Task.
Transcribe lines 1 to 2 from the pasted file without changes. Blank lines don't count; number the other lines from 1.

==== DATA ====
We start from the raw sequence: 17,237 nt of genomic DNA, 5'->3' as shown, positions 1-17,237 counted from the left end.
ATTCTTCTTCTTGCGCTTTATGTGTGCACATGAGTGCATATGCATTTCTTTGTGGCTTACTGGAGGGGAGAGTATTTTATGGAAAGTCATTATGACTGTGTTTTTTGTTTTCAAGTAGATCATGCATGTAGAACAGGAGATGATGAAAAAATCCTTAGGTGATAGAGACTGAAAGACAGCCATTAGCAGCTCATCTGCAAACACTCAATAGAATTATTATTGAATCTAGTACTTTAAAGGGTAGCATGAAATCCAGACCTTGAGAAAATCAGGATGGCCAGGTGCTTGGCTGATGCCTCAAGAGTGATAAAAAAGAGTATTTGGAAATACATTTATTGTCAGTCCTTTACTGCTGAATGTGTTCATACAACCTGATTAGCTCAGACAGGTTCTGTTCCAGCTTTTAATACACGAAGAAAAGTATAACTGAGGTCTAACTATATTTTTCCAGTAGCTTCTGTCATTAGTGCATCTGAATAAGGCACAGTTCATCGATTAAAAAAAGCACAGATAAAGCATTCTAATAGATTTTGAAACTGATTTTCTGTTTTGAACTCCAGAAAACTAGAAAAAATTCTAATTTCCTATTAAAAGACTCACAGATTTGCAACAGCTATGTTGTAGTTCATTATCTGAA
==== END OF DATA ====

We start from the raw sequence: 17,237 nt of genomic DNA, 5'->3' as shown, positions 1-17,237 counted from the left end.
ATTCTTCTTCTTGCGCTTTATGTGTGCACATGAGTGCATATGCATTTCTTTGTGGCTTACTGGAGGGGAGAGTATTTTATGGAAAGTCATTATGACTGTGTTTTTTGTTTTCAAGTAGATCATGCATGTAGAACAGGAGATGATGAAAAAATCCTTAGGTGATAGAGACTGAAAGACAGCCATTAGCAGCTCATCTGCAAACACTCAATAGAATTATTATTGAATCTAGTACTTTAAAGGGTAGCATGAAATCCAGACCTTGAGAAAATCAGGATGGCCAGGTGCTTGGCTGATGCCTCAAGAGTGATAAAAAAGAGTATTTGGAAATACATTTATTGTCAGTCCTTTACTGCTGAATGTGTTCATACAACCTGATTAGCTCAGACAGGTTCTGTTCCAGCTTTTAATACACGAAGAAAAGTATAACTGAGGTCTAACTATATTTTTCCAGTAGCTTCTGTCATTAGTGCATCTGAATAAGGCACAGTTCATCGATTAAAAAAAGCACAGATAAAGCATTCTAATAGATTTTGAAACTGATTTTCTGTTTTGAACTCCAGAAAACTAGAAAAAATTCTAATTTCCTATTAAAAGACTCACAGATTTGCAACAGCTATGTTGTAGTTCATTATCTGAA